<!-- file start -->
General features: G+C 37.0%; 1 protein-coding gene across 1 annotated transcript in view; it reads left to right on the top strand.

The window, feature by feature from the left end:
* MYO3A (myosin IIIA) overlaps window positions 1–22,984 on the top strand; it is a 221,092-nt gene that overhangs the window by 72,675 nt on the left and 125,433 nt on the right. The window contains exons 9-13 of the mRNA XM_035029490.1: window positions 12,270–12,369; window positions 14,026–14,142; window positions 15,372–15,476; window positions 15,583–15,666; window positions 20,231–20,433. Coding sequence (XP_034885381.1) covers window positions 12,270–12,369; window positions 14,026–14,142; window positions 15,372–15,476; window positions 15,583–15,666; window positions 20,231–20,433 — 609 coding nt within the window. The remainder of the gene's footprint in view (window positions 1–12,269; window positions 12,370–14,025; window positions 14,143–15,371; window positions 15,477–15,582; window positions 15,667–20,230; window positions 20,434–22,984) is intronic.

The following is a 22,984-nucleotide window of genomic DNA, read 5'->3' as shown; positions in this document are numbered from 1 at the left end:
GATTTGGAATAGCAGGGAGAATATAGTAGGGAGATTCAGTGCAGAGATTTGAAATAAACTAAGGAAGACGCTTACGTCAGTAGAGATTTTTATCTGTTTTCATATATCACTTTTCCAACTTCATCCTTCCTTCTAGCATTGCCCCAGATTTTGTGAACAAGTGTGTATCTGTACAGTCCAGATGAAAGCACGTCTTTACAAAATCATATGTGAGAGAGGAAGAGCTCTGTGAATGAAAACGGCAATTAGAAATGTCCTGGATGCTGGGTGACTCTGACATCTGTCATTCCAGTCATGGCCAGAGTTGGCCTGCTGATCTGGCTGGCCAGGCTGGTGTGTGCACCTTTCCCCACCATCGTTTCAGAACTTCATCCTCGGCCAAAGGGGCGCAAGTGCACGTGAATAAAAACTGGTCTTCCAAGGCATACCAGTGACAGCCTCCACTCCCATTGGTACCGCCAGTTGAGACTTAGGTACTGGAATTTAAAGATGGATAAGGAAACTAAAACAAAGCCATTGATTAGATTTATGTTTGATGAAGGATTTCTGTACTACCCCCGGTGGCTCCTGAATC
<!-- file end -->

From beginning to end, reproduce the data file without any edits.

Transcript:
General features: G+C 37.0%; 1 protein-coding gene across 1 annotated transcript in view; it reads left to right on the top strand.

The window, feature by feature from the left end:
* MYO3A (myosin IIIA) overlaps window positions 1–22,984 on the top strand; it is a 221,092-nt gene that overhangs the window by 72,675 nt on the left and 125,433 nt on the right. The window contains exons 9-13 of the mRNA XM_035029490.1: window positions 12,270–12,369; window positions 14,026–14,142; window positions 15,372–15,476; window positions 15,583–15,666; window positions 20,231–20,433. Coding sequence (XP_034885381.1) covers window positions 12,270–12,369; window positions 14,026–14,142; window positions 15,372–15,476; window positions 15,583–15,666; window positions 20,231–20,433 — 609 coding nt within the window. The remainder of the gene's footprint in view (window positions 1–12,269; window positions 12,370–14,025; window positions 14,143–15,371; window positions 15,477–15,582; window positions 15,667–20,230; window positions 20,434–22,984) is intronic.

The following is a 22,984-nucleotide window of genomic DNA, read 5'->3' as shown; positions in this document are numbered from 1 at the left end:
GATTTGGAATAGCAGGGAGAATATAGTAGGGAGATTCAGTGCAGAGATTTGAAATAAACTAAGGAAGACGCTTACGTCAGTAGAGATTTTTATCTGTTTTCATATATCACTTTTCCAACTTCATCCTTCCTTCTAGCATTGCCCCAGATTTTGTGAACAAGTGTGTATCTGTACAGTCCAGATGAAAGCACGTCTTTACAAAATCATATGTGAGAGAGGAAGAGCTCTGTGAATGAAAACGGCAATTAGAAATGTCCTGGATGCTGGGTGACTCTGACATCTGTCATTCCAGTCATGGCCAGAGTTGGCCTGCTGATCTGGCTGGCCAGGCTGGTGTGTGCACCTTTCCCCACCATCGTTTCAGAACTTCATCCTCGGCCAAAGGGGCGCAAGTGCACGTGAATAAAAACTGGTCTTCCAAGGCATACCAGTGACAGCCTCCACTCCCATTGGTACCGCCAGTTGAGACTTAGGTACTGGAATTTAAAGATGGATAAGGAAACTAAAACAAAGCCATTGATTAGATTTATGTTTGATGAAGGATTTCTGTACTACCCCCGGTGGCTCCTGAATC